CA/AZ: Day 9 (Feb 23) - eastern Chiricahua Mtns and Sulphur Springs Valley

I woke up to 27 degree temps and ice on the car windows. Yesterday's snow levels were above 5500 feet. Willcox itself sits at 4100 ft, so it received only rain. I was worried about black ice on the roads but the puddles had apparently dried up before the temps dropped...gotta love that dry Arizona air.

It was a 2-hour drive to the tiny "town" of Portal. I arrived just before sunup at Big Thicket, just outside Portal, which is known to harbor Crissal Thrashers.

Chiricahua Mountains

had to cross into New Mexico to get to Portal

A local guide and birder named Dave Jasper lives adjacent to the Big Thicket, and his feeders sometimes attract the stealthy Crissal Thrasher into the open to feed. When I arrived the temp had only climbed one degree, and the lack of song indicated that the birds were taking some time to get active.

hey, that's gotta be a good sign

After only a few minutes at his feeders, what hopped out of the bushes but a CRISSAL THRASHER, followed by a second bird!

Crissal Thrasher

I headed up the road to Portal and its one road. This road has a few homes with many hummingbird and seed feeders. With the temp at a measly 30 degrees I wasn't expecting any wintering hummingbirds to be active...that's right about when two BLUE-THROATED HUMMINGBIRDS zipped overhead. I later watched 4 of these big-ass hummers zip around the backyards.

Blue-throated Hummingbirds

Portal's library and post office

The town road was really birdy. A HERMIT THRUSH popped up and posed in fine morning light. I finally got my overdue lifer HUTTON'S VIREOS, and great looks to boot. PINE SISKINS and LESSER and AMERICAN GOLDFINCHES were chattering overhead. I had my first CASSIN'S FINCHES of the trip, another YELLOW-EYED JUNCO, a GILA WOODPECKER, and several other fairly common species.

Hermit Thrush

Cactus Wren

"Audubon's" Yellow-rumped Warbler

My next stop was Paradise, a bit higher in elevation up the east side of the Chiricahuas. As I gained altitude the roads began to show a thin coating of crusty snow, which was actually fine for traction. The problem came when the snow began to melt, turning the dirt roads to muck. My 2WD rental again began to struggle. My first and only TOWNSEND'S SOLITAIRE of the trip was teed up in a juniper along the road.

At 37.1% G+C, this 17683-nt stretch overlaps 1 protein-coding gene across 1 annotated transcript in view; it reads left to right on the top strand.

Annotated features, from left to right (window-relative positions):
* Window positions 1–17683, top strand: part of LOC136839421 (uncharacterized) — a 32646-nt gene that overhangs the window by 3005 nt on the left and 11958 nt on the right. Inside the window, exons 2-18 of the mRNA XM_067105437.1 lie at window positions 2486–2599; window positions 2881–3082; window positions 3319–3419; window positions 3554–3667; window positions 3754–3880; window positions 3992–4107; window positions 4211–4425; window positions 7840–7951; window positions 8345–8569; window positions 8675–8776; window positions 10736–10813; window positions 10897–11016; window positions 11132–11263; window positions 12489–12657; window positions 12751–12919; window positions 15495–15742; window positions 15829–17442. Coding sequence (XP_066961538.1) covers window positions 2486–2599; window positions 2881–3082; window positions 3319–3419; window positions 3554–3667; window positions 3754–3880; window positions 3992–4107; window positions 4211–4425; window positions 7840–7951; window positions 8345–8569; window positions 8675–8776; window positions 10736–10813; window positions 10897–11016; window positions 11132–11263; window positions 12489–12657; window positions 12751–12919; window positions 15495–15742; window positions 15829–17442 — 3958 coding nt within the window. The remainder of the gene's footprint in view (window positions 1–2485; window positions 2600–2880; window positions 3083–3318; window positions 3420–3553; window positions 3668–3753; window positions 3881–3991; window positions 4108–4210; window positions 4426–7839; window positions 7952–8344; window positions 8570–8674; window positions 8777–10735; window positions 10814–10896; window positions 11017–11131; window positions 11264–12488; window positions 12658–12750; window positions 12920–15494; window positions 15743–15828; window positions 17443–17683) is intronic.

sloppy roads

The George Walker House in Paradise is a mountainside B&B with fully stocked feeders. The owners happily welcome birders into the yard. Owner Jackie Lewis was sitting on the porch watching the feeders when I pulled up. I inquired about my two targets: Juniper Titmouse and Mexican Chickadee, which had both been reported from the feeders back in December. She informed me that a Juniper Titmouse was making sporadic appearances but they hadn't seen a Mex Chickadee since December. I watched the feeders for over an hour, again keyed in on the juncos more than anything else. I was able to pick out one "RED-BACKED" JUNCO, a form I had not yet recorded.

"Red-backed" Dark-eyed Junco

No titmouse after a while, so I walked up the road in search of them. About a half-mile up the road I found a small flock of 3 JUNIPER TITMICE loosely associating with some "Oregon" Juncos. I would not get my shot at Mexican Chickadee though, simply because my car could not safely get up those roads. Next time I visit AZ, an SUV is a must!

With no shot at the chickadee it was time for more driving, this time another 2 hours to Whitewater Draw outside McNeal. This waterfowl hotspot was on my list for one reason...the gathering of SANDHILL CRANES that occurs here. Numbers in the literature are estimated up to 14,000 birds at this location. On this day I observed about 4-5,000 cranes, which was, by the way, spectacular. The sound was just as impressive as the sight!

a fraction of the Sandhill Crane gathering

A walk along the dike revealed many species of waterfowl including CANVASBACK, REDHEAD, and SNOW & ROSS'S GEESE. Out on the flats were some LONG-BILLED CURLEWS and a RING-BILLED GULL. Just outside the property were two singing "LILLIAN'S" MEADOWLARKS, and a flock of WESTERN MEADOWLARKS were just down the road for comparison. Another GREATER ROADRUNNER was quite cooperative.

Greater Roadrunner

Ross's Goose among Snows

With a couple hours before sunset, I wanted to search the fields north of here for Ferruginous Hawks, which are regular in this part of the valley, sometimes in numbers. The Sulphur Springs Valley is the raptor hotspot of SE Arizona. Over the next couple hours I would see 5 FERRUGINOUS HAWKS and several color morphs of RED-TAILED HAWK (to be detailed in a future post).

immature Ferruginous Hawks

Red-tailed Hawk

view of the Chiricahuas from the west

Yes, this was a lot of driving for one day. Both the Chiricahuas and the Sulphur Springs Valley each require a full day in reality. However my time was running out and I really wanted to see both places today, my final day. It actually worked out pretty well, even though I ran out of light in the valley well before I got to all my desired spots.

The sun sets on my CA/AZ trip.

- Nick


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